What are some of your favorite conferences? Share with me in the comments below. 🙂

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Posted in Edublogs

Parents

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While this looks like a stock photo, it is actually my mother, myself and my son in a photo shoot from several years ago. It is one of my favorites. 🙂

EduBlogsClub Prompt #24:

Prompt: Write a post about parents.

Whether it’s working with parents, being an educator-parent, or something about your own parents.

Here are some possible topics to help get you started:

  • Write a post about successful parent-teacher conference moments.
  • What is the most challenging part of being a parent-educator or do you feel you are an educator-parent?
  • Write a post about how your parents have helped you develop yourself as an educator.
  • Write a post suggesting ways that parents and teachers can work together to ensure student success.

I am an educator-parent. As an educator-parent I am privy to a lot of insider information. I feel I am much better versed on the education system than a parent who isn’t an educator. I don’t mean this comment in a disparaging way, it’s simply my own experience.

My parents weren’t educators and they made the best decisions they could when it came to my schooling, but that largely consisted of sending me to the public school we lived near. I made the best of that experience. I had exciting teachers and boring teachers. I was an avid reader and where school could not deliver, I branched out, seeking my own answers via books.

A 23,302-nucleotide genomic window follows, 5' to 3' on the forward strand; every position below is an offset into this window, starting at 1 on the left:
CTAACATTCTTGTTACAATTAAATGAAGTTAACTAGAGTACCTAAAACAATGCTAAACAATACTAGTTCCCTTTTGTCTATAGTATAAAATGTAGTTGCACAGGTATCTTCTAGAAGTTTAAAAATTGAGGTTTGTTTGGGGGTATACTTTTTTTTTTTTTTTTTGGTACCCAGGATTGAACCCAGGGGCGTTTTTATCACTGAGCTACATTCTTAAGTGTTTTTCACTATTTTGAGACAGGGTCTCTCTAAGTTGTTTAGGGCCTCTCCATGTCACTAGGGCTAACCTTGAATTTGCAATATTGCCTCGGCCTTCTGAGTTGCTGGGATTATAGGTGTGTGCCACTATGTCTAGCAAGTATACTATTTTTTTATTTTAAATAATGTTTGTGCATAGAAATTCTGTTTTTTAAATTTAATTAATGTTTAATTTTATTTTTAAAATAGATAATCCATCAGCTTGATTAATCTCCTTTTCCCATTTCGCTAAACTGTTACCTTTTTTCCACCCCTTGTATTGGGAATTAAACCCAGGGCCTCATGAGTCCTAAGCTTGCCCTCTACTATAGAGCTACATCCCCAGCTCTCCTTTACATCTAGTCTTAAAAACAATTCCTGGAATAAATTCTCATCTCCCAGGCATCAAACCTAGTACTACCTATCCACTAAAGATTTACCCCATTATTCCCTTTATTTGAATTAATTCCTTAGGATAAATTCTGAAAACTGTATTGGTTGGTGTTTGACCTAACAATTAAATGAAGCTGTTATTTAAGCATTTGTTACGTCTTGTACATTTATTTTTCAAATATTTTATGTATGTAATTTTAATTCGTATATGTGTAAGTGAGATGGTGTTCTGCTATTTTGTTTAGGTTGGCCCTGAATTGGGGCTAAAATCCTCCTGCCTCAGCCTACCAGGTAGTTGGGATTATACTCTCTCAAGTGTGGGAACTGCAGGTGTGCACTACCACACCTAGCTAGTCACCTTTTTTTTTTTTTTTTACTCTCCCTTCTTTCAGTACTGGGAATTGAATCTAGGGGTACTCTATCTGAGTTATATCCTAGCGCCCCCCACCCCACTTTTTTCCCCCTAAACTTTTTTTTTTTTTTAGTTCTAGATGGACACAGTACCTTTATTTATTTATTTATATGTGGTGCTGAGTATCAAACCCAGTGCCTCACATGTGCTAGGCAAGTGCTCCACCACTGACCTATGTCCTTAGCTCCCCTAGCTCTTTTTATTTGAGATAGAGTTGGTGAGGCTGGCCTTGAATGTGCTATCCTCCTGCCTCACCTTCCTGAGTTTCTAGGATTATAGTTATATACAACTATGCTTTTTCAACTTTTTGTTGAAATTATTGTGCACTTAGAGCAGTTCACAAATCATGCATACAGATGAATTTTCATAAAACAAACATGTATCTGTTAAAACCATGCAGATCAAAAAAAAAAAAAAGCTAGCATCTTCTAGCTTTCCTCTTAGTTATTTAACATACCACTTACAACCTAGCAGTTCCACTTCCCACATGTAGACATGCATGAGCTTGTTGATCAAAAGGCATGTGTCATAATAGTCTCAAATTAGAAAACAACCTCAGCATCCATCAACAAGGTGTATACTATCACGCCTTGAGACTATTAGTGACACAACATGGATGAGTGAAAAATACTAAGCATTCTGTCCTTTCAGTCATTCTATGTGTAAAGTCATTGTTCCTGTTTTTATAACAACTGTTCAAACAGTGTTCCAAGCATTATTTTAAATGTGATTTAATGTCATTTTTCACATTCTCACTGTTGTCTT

I remember asking my parents if I could go to a private high school…mainly to be with my best friend, but also because the notion fascinated me. How would a private school compare to a public one? But the answer was no. We ended up moving just before high school as it was, and I did as I did before, attended the school assigned to my home. I remember being underwhelmed about high school. It was just something I had to do. I had a few cool teachers, but for the most part it was just something I was getting through. My grades were good as I was the sort of kid that always wanted good grades. My love of reading didn’t diminish and I kept entertaining my curiosity with reading. I remember a lot of time at the public library and how it was more to research my own interests than study for school.

I was thrilled when the time for college came. I got to choose what was next for me! I was exhilarated. I diligently studied colleges I might like to attend. I applied to the obligatory schools, like the UC near my house and my Dad’s alma mater, but there were 3 schools that were completely of my own choosing. I remember my Dad telling me to go to the UC or join the military to have my school paid for, but I rejected both. This was going to be my choice.

I ended up going to a small private college in Washington state. I always look back on those 4 years fondly. College was everything I wanted it to be. I had made the right choice.

My son’s experience has been different than my own. He has a mother for a teacher. I had been a teacher for 4 years when he was born. I had transferred to an amazing school site that year and knew I would remain there to see my son attend a great school. Granted, this school was not near our home, but because I worked there my son could attend. I personally knew all his teachers, and built relationships with each of them as both a colleague and a parent of one of their students.

That changed when my son entered middle school. The school I had worked at was K-5, so it came time for my son and I to part ways. I had chosen the middle school I wanted him to attend, but his voice is important to me. I listened to his preference and reasoning and in the end allowed him to attend the middle school he wanted to.